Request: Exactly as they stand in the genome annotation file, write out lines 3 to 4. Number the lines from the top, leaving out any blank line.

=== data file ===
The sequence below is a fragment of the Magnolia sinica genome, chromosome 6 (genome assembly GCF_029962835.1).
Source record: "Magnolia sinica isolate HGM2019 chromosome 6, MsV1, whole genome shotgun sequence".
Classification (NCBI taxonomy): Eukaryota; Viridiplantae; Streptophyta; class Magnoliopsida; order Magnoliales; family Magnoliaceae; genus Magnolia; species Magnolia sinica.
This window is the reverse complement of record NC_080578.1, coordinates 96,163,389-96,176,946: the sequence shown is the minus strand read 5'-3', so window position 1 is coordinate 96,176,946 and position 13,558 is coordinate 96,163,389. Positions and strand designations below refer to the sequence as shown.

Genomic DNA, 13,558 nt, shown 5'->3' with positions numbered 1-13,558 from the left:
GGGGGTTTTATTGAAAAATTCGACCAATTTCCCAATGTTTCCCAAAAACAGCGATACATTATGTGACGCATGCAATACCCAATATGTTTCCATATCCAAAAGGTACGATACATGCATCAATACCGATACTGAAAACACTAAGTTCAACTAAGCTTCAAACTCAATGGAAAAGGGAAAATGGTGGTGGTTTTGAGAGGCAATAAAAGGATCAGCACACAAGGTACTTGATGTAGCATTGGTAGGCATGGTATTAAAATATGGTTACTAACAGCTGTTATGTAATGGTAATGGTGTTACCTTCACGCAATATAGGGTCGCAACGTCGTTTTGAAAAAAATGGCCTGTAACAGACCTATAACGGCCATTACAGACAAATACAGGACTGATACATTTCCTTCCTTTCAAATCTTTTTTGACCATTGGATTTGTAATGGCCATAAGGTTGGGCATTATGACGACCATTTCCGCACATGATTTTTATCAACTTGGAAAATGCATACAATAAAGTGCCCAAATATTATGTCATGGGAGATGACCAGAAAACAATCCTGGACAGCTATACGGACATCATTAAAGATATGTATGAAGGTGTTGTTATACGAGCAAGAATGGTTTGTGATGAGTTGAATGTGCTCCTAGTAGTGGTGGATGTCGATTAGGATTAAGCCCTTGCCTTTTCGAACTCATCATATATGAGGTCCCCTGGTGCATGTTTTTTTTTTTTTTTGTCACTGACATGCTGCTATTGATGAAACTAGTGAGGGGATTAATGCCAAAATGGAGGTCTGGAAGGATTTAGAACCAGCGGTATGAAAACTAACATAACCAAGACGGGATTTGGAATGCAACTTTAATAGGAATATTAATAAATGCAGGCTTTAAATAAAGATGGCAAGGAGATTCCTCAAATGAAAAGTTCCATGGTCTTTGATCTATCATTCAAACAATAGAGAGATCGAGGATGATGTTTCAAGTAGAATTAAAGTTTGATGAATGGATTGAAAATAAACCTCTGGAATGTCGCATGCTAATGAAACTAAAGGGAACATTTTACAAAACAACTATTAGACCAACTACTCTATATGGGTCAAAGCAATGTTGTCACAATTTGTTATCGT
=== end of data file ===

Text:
Classification (NCBI taxonomy): Eukaryota; Viridiplantae; Streptophyta; class Magnoliopsida; order Magnoliales; family Magnoliaceae; genus Magnolia; species Magnolia sinica.
This window is the reverse complement of record NC_080578.1, coordinates 96,163,389-96,176,946: the sequence shown is the minus strand read 5'-3', so window position 1 is coordinate 96,176,946 and position 13,558 is coordinate 96,163,389. Positions and strand designations below refer to the sequence as shown.